Coming to terms with the Indonesian genocide – posted 11/1/2015 and published in the Concord Monitor on 11/8/2015
This piece appeared in the Concord Monitor on 11/8/2015 under the title “Hidden Genocide”.
If asked where genocide occurred in the 20th century, I expect most politically informed people would answer Europe under the Nazis, Cambodia with the Khmer Rouge, and possibly Rwanda. Some might mention the Armenian genocide or the mass murders in the Soviet Union under Stalin. I doubt people would think of the genocide in Indonesia. It is the hidden genocide.
This year marks the 50th anniversary of the Indonesian genocide. It is estimated that 500,000 to one million people died in Indonesia in 1965-1966 but the story has been buried, especially in the United States. How is it possible that a genocide could be hidden or erased from consciousness at this late date?
I think the main reason is that what happened in Indonesia in 1965 was perceived as great news and a political victory in the United States. The defeat of communists submerged the fact of their mass murder. It was the time of the Cold War and the American media did not look too closely. Genocide against a hated political movement was not seen the same as genocide against an ethnic, religious, or racial group. The murders were minimized and the victims were dehumanized.
The United Nations defines genocide as extermination of people on a large scale because of ethnic, religious, or racial reasons. It also considers the extermination of an entire political group or political movement genocide.
The 1965 story needs to be told. In the aftermath of an uprising called the September 30 Movement, General Suharto, a powerful figure in the Indonesian military, and his allies in the Indonesian Army seized control of the country. A bloodbath ensued. The Indonesian military, youth paramilitaries, and gangster-led death squads butchered massive numbers of people they perceived as opposed to a military dictatorship. The primary target group was the Indonesian Communist Party and its front organizations. However, anyone who could be accused of being an opponent of the military was swept up. That included union members, landless farmers, intellectuals, leftist artists, teachers, women activists, and the ethnic Chinese.
For those who may not know, Indonesia is a huge country. It is an archipelago in southeast Asia, comprising over 17,500 islands. It is the fourth biggest country in the world by population with over 255 million people. Up until the time of the genocide, Indonesia was led by President Sukarno, a charismatic leader who had balanced political rivals on the right and left. Sukarno was Indonesia’s first President. He had led the fight against Dutch colonialism and he was a leader of the non-aligned movement in the Third World.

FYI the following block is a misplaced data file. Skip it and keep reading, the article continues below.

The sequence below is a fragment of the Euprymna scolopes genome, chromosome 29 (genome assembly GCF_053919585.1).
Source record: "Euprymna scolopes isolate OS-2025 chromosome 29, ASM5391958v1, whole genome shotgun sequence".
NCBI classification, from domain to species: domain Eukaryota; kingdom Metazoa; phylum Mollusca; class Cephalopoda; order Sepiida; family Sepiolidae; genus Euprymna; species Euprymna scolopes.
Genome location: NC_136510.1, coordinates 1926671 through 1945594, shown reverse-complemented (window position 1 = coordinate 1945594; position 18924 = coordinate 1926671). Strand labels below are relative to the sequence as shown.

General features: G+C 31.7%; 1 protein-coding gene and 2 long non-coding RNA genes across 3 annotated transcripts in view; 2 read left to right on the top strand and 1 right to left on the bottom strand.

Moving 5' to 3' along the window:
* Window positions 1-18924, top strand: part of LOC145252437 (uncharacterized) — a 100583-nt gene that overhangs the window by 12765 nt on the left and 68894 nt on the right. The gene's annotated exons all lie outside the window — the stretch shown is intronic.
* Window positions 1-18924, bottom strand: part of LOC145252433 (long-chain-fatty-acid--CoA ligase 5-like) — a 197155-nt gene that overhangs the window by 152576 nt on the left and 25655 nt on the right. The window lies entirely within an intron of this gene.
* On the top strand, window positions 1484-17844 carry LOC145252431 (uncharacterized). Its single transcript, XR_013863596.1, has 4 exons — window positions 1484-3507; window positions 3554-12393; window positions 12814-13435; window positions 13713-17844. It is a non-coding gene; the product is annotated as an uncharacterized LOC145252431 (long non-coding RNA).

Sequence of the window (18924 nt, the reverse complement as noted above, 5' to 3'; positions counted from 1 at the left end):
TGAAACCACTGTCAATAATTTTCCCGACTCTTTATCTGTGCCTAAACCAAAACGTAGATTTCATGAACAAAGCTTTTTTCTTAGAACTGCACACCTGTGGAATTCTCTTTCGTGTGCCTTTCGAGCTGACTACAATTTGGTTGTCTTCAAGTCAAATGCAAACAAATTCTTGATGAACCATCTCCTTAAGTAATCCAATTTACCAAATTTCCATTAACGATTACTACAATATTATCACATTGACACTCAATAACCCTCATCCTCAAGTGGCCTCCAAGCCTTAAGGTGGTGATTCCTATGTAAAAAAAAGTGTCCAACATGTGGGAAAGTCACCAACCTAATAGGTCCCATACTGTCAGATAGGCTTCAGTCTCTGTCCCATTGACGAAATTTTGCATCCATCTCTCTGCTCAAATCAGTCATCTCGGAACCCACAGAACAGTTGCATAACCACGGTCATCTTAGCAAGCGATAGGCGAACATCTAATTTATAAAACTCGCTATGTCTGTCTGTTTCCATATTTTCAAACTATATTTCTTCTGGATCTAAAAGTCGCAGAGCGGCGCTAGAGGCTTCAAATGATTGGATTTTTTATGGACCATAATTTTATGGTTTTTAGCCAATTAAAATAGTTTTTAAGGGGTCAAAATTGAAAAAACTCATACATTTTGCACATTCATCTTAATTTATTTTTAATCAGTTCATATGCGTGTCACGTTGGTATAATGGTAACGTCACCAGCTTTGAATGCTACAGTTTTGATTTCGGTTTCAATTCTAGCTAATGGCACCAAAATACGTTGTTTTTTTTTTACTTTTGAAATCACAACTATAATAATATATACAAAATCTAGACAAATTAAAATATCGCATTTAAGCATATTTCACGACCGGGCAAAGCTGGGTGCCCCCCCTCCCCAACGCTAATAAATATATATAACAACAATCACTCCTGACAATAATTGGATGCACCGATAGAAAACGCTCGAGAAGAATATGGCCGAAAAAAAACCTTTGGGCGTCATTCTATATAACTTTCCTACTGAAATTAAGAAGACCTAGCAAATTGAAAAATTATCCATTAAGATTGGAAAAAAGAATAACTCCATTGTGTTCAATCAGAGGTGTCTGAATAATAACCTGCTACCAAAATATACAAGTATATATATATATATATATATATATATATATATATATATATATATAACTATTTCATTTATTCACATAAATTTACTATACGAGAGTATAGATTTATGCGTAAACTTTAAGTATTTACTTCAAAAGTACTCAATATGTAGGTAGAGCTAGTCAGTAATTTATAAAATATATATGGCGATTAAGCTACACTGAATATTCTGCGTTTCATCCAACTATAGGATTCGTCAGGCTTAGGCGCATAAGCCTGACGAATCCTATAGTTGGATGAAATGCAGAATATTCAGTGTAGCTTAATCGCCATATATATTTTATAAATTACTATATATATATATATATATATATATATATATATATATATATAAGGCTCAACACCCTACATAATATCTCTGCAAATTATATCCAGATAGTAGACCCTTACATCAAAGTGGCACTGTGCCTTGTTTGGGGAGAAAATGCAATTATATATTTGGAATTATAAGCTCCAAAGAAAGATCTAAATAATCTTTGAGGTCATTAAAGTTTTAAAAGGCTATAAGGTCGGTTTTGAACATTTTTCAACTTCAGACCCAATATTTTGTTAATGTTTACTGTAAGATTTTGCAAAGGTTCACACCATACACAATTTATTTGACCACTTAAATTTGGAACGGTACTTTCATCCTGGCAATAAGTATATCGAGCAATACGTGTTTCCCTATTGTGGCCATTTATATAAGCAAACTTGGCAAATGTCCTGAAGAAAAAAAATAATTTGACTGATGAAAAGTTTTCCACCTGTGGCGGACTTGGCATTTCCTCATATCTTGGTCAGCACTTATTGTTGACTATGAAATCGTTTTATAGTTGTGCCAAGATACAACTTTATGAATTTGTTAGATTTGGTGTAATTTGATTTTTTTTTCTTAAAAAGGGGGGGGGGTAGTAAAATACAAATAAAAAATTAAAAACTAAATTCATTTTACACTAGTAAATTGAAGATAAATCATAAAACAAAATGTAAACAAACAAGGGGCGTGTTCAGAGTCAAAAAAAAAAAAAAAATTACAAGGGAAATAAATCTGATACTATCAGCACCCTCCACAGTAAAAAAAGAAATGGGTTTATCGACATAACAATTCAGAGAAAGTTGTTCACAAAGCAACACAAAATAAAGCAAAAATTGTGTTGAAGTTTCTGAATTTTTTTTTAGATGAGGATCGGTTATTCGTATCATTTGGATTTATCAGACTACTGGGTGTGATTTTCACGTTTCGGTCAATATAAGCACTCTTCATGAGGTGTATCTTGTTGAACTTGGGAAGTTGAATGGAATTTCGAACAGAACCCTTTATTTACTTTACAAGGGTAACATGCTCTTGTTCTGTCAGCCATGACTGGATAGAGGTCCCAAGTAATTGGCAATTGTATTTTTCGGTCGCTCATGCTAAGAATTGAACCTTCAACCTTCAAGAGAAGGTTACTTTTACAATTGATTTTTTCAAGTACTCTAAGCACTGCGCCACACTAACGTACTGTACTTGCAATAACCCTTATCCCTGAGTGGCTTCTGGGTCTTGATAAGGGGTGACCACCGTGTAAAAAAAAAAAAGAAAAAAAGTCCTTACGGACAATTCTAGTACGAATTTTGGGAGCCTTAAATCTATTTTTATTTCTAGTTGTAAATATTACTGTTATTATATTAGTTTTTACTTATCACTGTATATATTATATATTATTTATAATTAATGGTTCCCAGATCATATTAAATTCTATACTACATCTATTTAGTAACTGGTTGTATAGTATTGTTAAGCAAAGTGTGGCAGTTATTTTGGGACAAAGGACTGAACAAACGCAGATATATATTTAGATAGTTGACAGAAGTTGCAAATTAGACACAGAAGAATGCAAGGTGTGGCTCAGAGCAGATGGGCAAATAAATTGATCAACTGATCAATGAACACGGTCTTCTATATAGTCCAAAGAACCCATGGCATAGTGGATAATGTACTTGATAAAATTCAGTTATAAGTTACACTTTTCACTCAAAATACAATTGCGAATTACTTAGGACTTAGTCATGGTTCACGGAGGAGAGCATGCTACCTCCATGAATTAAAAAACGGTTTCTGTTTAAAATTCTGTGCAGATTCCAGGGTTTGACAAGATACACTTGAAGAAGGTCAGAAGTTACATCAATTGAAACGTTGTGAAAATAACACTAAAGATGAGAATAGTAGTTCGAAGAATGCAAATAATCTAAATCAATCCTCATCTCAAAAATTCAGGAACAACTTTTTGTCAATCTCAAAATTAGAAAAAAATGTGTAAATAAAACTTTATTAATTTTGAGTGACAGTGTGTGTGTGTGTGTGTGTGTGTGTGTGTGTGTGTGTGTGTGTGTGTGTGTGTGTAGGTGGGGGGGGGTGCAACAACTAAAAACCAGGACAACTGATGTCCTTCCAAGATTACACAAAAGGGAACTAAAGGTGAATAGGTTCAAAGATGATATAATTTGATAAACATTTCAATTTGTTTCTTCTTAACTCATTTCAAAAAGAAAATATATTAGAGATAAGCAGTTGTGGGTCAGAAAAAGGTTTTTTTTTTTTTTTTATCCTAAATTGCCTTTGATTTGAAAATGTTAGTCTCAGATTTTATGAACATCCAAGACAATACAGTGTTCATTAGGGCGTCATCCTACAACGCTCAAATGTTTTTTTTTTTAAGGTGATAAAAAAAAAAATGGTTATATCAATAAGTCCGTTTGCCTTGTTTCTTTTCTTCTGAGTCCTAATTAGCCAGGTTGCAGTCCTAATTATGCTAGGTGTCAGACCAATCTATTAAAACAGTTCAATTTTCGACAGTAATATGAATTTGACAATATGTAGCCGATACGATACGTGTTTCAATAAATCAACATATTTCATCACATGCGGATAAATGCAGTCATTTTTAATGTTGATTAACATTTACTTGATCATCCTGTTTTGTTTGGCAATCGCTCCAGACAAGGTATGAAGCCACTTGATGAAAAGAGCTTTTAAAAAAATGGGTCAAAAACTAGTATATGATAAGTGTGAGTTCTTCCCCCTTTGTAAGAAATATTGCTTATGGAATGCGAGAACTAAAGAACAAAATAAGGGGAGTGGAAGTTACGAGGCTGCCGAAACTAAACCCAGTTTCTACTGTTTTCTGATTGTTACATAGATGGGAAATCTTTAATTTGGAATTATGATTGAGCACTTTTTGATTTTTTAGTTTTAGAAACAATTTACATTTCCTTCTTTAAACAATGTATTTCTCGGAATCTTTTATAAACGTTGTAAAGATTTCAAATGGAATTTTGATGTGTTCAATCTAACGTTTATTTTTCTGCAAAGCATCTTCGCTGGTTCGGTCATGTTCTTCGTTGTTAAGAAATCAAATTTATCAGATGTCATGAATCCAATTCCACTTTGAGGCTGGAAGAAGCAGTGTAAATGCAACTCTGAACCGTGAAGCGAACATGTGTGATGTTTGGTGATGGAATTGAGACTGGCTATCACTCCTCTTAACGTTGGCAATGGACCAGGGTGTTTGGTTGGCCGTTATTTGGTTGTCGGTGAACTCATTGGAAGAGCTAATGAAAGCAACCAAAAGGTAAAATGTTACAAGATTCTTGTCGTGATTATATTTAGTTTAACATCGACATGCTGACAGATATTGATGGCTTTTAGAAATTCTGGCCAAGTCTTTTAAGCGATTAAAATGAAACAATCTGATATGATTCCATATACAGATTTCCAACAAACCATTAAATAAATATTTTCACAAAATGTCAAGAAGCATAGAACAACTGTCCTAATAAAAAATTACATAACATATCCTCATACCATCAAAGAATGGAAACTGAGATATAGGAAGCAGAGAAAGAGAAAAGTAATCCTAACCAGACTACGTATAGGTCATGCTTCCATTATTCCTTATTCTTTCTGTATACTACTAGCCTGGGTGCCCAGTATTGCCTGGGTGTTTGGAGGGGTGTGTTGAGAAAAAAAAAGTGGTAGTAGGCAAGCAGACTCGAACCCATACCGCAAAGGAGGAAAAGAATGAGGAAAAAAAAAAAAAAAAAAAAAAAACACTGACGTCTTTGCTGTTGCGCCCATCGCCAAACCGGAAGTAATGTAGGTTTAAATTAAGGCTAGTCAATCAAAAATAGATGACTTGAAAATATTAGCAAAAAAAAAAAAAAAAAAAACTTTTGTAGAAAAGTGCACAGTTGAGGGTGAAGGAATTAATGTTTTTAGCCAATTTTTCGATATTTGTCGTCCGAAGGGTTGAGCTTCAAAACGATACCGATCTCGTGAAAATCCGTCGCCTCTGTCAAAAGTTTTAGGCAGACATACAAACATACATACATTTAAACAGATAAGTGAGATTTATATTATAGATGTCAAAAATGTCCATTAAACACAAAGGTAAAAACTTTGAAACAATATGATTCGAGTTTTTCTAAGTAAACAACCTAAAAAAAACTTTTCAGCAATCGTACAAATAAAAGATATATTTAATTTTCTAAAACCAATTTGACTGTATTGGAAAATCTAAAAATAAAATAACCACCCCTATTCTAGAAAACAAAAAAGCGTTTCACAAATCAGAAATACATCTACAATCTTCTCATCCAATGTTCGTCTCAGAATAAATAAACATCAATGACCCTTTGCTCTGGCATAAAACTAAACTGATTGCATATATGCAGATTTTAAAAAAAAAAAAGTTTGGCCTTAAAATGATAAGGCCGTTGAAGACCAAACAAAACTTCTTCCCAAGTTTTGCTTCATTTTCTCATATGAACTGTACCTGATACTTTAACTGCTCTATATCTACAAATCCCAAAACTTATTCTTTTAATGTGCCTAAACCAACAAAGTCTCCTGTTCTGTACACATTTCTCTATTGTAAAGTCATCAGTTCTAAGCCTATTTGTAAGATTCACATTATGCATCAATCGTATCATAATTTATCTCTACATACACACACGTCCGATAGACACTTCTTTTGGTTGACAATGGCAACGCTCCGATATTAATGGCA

Sukarno had allied with the Indonesian Communist Party which was a powerful force in the impoverished country. The Indonesian Communist Party was the largest communist party in the world outside the communist bloc countries. It had an estimated 3 million members with as many as 17 million supporters if you count front organizations. The Indonesian communists had gained popularity by leading the fight for land reform and by fighting for better conditions for the working class. At the same time, the Indonesian Army was strongly anti-communist with close ties to the United States.
Facts about the September 30 movement events that preceded the genocide remain disputed. Six of Indonesia’s most senior army generals were kidnapped and killed by a group of junior officers. While it is not clear who was behind the September 30 movement, it is clear that General Suharto used that movement as a pretext to exterminate all his perceived enemies. He then stayed in power as dictatorial leader for over 30 more years.
The genocidal killings were not of the Nazi depersonalized industrial style. There were no gas chambers. Suspects were beaten, tortured, shot, dismembered alive, garroted and beheaded in an up close and personal fashion. In his 2013 documentary, the Act of Killing, the director Joshua Oppenheimer interviews former death squad killers about how they killed. It is a hard but fascinating movie to watch. The killers remain proud of their mass murders. Hatred of the communists was whipped up on the basis that they were evil atheists, amoral and hypersexual. In the documentary, the killers described how the murder methods they saw in gangster movies inspired how they killed.
Many of the murdered victims were taken to rivers and and their bodies were dumped, left to drift out to sea. So many bodies were tossed into rivers that Indonesians stopped eating fish out of fear that the fish were consuming human flesh. Family members were never told what happened to their relatives. This was similar to what happened in Latin America back in the 1970’s when right wing militaries disappeared their opponents.
There are thousands of unopened mass graves scattered across the Indonesian archipelago. Along with the killing, hundreds of thousands were detained in prison for many years with no trial. The property and possessions of those killed were often confiscated by the killers.
In 1966, Bertrand Russell wrote “in four months, five times as many people died in Indonesia as in Vietnam in 12 years.”
A little known aspect of the genocide is the role of the United States. Much still remains unknown. Human Rights Watch has pushed unsuccessfully for years to have related U.S. government documents declassified. The reporter Kathy Kadane has documented that the United States played a significant role in the genocide by supplying the names of thousands of leftist activists, both communist and non-communist, to the Indonesian army. The lists of Indonesian Communist party leaders included over 5000 names from top echelons to village cadre. If true, this alone makes our government defacto accomplice to a mass murder.